Magic Leap, a startup focused on augmented reality technology, wants to create "an operating system for reality," according to CEO Rony Abovitz, who said the firm is developing an eyeglasses-like device, which will project virtual images over a real-life setting.
Qualcomm said it will sell its Vuforia augmented reality business to software firm PTC for $65 million. The terms of the transaction were confirmed by a Qualcomm spokesperson, and Qualcomm said it expects the deal to close by the end of 2015.
According to a report from Re/code citing unnamed sources, Qualcomm has put its augmented reality business, Vuforia, up for sale. The reported move comes just a few months after the company agreed to cut $1.4 billion in costs, slash up to 15 percent of its workforce, change some of its corporate practices and review whether to split up its chipset and licensing units.
Intel wants the world to know it is excited about what developers can do to bring its chipsets and technologies into more devices than just PCs, as the company expands into the Internet of Things and partners with other major technology companies.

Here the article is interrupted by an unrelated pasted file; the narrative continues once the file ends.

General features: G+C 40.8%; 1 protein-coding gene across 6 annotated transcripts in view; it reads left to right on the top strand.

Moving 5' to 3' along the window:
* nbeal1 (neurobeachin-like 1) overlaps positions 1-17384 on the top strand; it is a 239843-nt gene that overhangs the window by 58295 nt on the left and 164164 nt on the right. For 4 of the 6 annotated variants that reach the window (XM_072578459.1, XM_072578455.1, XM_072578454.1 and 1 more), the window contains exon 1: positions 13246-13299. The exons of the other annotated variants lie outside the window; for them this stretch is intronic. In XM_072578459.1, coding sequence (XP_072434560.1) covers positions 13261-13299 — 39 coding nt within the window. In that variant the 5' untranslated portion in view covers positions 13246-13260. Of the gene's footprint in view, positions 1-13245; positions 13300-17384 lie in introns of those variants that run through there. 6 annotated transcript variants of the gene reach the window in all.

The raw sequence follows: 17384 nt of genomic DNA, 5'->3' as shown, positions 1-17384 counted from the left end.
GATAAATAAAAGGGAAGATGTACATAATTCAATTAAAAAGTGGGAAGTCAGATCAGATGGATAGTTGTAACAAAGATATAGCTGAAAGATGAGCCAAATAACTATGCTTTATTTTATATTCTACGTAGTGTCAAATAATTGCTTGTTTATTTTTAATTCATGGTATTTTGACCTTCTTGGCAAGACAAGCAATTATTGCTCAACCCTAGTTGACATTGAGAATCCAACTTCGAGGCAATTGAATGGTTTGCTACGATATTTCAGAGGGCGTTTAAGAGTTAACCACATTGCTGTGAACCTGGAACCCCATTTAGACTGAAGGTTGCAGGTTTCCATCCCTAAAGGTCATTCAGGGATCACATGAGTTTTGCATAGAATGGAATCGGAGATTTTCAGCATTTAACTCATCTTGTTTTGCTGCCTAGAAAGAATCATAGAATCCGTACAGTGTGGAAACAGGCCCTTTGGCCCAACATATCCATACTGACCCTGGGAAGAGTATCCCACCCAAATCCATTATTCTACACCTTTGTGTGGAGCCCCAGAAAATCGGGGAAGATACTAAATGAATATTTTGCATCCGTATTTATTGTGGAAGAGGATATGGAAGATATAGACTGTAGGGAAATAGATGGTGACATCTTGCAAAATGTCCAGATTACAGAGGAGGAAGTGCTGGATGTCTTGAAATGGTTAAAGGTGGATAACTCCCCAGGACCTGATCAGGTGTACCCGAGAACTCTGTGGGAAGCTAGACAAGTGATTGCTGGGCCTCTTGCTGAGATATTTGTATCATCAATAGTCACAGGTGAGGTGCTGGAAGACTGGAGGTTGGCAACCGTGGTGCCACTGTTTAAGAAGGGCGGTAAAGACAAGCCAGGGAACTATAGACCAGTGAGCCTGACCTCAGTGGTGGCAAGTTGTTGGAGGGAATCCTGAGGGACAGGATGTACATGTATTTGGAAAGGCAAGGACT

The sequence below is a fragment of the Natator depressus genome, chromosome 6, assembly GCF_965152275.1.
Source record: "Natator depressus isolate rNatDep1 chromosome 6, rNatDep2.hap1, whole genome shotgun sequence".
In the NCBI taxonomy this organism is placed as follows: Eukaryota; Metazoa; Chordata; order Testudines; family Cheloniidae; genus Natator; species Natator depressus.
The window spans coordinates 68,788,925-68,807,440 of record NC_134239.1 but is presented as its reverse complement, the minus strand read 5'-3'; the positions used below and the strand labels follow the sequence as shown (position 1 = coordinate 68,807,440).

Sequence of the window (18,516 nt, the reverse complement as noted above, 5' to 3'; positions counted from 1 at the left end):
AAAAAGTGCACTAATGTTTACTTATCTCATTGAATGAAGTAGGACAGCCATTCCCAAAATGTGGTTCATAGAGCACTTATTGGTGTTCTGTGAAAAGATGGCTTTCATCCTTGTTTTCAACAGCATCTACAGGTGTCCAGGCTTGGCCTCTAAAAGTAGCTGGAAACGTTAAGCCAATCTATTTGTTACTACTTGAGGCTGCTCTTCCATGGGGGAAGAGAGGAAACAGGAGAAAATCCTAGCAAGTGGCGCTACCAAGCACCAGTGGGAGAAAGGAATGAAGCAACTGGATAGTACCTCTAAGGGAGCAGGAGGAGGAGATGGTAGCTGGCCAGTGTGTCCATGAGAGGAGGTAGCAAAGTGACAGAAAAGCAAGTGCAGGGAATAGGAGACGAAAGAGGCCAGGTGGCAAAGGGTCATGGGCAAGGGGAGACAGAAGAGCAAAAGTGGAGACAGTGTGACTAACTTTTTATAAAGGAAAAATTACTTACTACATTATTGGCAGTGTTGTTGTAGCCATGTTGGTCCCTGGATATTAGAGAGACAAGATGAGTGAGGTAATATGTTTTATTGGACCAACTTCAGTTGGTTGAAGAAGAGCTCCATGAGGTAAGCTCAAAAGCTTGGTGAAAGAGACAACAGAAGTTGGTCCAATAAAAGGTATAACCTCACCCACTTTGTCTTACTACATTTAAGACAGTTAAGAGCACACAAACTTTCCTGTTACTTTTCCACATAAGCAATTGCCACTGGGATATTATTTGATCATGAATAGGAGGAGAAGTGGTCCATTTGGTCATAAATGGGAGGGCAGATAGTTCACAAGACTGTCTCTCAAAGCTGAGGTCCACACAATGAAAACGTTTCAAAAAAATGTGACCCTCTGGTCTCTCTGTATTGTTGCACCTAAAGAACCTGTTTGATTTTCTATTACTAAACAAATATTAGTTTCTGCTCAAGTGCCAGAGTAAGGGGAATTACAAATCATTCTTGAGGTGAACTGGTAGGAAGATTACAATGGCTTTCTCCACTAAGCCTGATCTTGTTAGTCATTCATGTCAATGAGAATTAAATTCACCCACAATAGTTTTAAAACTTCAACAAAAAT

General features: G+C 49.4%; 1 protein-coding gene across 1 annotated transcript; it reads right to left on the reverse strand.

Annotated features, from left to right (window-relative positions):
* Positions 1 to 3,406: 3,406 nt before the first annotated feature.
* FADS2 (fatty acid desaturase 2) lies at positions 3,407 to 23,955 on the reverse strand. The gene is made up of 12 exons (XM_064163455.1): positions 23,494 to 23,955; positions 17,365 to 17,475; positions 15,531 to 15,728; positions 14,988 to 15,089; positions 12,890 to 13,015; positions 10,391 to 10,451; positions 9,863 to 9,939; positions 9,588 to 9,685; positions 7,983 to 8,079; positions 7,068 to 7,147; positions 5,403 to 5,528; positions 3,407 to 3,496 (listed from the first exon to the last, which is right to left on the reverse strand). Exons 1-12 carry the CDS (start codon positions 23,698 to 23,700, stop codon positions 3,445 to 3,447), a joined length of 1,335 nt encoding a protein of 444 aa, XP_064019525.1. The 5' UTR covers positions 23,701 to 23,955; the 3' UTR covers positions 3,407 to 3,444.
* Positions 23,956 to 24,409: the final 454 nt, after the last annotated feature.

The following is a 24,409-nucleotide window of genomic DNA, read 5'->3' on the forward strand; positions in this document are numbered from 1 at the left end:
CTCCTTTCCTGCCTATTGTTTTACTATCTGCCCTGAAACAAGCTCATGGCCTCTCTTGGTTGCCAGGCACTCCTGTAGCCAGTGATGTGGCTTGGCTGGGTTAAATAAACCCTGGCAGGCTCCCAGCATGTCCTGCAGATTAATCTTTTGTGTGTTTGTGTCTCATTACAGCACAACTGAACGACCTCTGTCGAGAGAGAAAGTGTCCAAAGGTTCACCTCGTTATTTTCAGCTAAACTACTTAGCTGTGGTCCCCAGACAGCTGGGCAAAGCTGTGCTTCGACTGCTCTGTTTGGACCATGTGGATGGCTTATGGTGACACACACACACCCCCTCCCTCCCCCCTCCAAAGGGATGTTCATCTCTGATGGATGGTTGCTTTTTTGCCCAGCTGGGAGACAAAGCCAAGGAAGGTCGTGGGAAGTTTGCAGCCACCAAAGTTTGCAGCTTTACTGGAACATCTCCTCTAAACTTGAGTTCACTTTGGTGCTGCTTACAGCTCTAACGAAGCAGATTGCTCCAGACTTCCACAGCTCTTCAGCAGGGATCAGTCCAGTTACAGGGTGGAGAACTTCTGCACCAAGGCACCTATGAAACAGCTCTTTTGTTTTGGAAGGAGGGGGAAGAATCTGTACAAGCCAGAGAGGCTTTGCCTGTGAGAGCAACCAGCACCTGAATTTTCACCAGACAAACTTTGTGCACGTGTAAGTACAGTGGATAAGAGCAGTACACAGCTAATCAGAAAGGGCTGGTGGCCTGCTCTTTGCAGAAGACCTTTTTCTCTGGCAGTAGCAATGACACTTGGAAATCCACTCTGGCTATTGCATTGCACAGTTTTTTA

Set aside those ideas about an antiquanted U.S. Postal Service. The USPS Office of Inspector General is eyeing augmented reality to drive down costs and improve efficiencies.
Magic Leap, a startup focused on augmented reality technology, said it raised $542 million in funding from Google, Qualcomm and other venture capital investors. The company plans to use the funds to speed up the development of its products, develop software and content elements and commercialize its wearable computing system.
Los Angeles-based startup Daqri is touting a high-tech helmet for blue-collar workers that combines augmented reality and 4D. The helmet, which will begin shipping next month, includes cameras, a sensor package, native augmented reality software and Daqri's Intellitrack system that leverages precise display and tracking features.
Google plans to produce about 4,000 prototype tablets with advanced computer vision capabilities as part of its Project Tango initiative, according to a Wall Street Journal report.
Google aims to have the first smartphone designed as part of its Project Ara modular smartphone program on sale in January 2015. The so-called "gray phone" will cost around $50 to make and will be an entry-level phone, with prices determined by commerce partners.
Broadband subscribers may be able to find Wi-Fi hotspots with an "augmented reality" application that combines images captured from mobile devices with data detailing the strength of Wi-Fi access points, 4G networks and other wireless signals, according to a recent CableLabs patent application.